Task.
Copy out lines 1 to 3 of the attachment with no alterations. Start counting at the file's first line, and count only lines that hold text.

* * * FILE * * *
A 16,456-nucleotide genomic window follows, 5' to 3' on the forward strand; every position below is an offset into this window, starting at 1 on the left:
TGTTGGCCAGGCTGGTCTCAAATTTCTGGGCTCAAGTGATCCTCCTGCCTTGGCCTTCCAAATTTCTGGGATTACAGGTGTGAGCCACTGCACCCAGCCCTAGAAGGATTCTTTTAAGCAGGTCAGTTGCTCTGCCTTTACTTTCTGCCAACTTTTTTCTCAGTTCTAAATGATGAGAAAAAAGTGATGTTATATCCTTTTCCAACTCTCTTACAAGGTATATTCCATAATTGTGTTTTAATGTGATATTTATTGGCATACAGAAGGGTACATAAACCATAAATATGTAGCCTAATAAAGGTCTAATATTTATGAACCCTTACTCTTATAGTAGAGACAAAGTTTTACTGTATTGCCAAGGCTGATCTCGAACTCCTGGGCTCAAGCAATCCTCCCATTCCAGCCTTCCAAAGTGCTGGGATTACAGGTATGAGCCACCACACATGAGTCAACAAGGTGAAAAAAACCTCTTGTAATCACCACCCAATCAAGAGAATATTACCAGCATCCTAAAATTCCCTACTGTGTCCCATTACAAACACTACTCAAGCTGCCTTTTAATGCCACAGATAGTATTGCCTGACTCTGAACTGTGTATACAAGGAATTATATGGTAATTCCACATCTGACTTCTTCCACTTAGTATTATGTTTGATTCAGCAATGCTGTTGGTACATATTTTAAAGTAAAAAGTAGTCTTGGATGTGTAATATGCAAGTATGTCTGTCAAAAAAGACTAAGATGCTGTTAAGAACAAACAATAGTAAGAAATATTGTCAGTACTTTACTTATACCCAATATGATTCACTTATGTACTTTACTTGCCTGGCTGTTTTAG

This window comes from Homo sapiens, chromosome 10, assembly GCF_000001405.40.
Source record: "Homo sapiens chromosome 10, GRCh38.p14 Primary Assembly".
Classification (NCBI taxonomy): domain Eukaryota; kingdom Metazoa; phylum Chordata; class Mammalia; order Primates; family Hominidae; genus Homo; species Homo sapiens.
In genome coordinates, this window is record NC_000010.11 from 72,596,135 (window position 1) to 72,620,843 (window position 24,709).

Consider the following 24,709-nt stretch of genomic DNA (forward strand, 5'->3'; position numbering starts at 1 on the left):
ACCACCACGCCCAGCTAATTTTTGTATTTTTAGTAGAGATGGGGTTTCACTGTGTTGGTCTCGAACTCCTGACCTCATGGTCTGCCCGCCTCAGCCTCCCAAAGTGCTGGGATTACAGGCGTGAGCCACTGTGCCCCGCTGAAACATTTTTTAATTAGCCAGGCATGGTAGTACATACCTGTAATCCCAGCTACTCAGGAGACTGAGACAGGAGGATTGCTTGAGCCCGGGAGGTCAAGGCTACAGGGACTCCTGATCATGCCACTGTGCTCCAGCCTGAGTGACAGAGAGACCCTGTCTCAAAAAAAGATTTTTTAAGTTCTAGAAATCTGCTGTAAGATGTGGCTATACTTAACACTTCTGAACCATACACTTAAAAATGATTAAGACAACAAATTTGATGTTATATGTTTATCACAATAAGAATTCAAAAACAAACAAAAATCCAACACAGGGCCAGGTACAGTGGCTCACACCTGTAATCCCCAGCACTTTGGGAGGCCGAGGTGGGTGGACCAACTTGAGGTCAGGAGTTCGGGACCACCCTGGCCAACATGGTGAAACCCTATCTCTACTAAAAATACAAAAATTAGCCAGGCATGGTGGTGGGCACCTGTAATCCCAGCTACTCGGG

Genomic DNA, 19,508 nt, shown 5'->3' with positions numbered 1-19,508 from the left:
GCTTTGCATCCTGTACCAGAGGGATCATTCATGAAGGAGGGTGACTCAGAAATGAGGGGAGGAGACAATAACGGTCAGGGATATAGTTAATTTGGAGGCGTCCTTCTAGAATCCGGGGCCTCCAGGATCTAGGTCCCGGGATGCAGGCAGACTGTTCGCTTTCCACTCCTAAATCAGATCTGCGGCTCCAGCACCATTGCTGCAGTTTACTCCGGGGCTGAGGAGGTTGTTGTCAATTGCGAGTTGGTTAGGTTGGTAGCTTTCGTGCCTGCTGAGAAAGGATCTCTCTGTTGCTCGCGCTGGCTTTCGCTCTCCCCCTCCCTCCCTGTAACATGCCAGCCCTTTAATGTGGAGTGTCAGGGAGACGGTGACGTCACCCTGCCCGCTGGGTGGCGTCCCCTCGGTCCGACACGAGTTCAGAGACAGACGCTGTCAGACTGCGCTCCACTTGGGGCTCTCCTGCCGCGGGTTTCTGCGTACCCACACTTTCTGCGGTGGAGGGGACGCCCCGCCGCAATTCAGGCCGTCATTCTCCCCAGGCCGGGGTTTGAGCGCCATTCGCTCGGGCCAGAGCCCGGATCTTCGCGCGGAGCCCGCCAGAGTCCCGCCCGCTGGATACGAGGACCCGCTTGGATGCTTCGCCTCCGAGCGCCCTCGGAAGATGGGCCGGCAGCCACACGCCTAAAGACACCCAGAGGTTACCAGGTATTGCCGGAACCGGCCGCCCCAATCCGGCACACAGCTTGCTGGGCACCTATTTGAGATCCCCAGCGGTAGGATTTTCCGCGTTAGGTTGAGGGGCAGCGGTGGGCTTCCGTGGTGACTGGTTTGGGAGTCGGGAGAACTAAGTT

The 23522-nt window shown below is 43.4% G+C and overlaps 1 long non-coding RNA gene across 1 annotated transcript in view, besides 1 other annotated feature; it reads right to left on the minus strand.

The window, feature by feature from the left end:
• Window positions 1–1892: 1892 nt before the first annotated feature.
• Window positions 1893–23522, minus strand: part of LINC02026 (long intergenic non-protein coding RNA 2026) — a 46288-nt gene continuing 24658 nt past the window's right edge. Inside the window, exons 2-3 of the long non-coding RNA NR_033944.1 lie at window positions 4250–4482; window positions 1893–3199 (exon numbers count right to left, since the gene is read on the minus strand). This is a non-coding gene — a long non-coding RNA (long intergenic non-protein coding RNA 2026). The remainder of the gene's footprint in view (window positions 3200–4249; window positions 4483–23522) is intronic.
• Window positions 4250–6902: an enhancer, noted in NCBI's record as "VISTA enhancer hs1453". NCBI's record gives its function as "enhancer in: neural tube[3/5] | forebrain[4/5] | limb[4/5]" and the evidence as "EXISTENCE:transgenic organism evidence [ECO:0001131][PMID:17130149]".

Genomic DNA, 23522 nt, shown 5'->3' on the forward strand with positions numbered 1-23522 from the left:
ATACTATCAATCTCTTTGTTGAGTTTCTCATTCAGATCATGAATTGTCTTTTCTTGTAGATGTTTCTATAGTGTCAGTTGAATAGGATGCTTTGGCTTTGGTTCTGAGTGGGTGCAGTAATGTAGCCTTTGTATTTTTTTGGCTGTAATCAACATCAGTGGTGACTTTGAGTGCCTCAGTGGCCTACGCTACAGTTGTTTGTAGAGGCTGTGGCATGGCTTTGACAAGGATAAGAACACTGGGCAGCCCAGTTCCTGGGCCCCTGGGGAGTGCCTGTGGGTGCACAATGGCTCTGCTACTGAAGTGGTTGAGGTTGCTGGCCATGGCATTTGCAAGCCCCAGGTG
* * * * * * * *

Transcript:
A 16,456-nucleotide genomic window follows, 5' to 3' on the forward strand; every position below is an offset into this window, starting at 1 on the left:
TGTTGGCCAGGCTGGTCTCAAATTTCTGGGCTCAAGTGATCCTCCTGCCTTGGCCTTCCAAATTTCTGGGATTACAGGTGTGAGCCACTGCACCCAGCCCTAGAAGGATTCTTTTAAGCAGGTCAGTTGCTCTGCCTTTACTTTCTGCCAACTTTTTTCTCAGTTCTAAATGATGAGAAAAAAGTGATGTTATATCCTTTTCCAACTCTCTTACAAGGTATATTCCATAATTGTGTTTTAATGTGATATTTATTGGCATACAGAAGGGTACATAAACCATAAATATGTAGCCTAATAAAGGTCTAATATTTATGAACCCTTACTCTTATAGTAGAGACAAAGTTTTACTGTATTGCCAAGGCTGATCTCGAACTCCTGGGCTCAAGCAATCCTCCCATTCCAGCCTTCCAAAGTGCTGGGATTACAGGTATGAGCCACCACACATGAGTCAACAAGGTGAAAAAAACCTCTTGTAATCACCACCCAATCAAGAGAATATTACCAGCATCCTAAAATTCCCTACTGTGTCCCATTACAAACACTACTCAAGCTGCCTTTTAATGCCACAGATAGTATTGCCTGACTCTGAACTGTGTATACAAGGAATTATATGGTAATTCCACATCTGACTTCTTCCACTTAGTATTATGTTTGATTCAGCAATGCTGTTGGTACATATTTTAAAGTAAAAAGTAGTCTTGGATGTGTAATATGCAAGTATGTCTGTCAAAAAAGACTAAGATGCTGTTAAGAACAAACAATAGTAAGAAATATTGTCAGTACTTTACTTATACCCAATATGATTCACTTATGTACTTTACTTGCCTGGCTGTTTTAG

This window comes from Homo sapiens, chromosome 10, assembly GCF_000001405.40.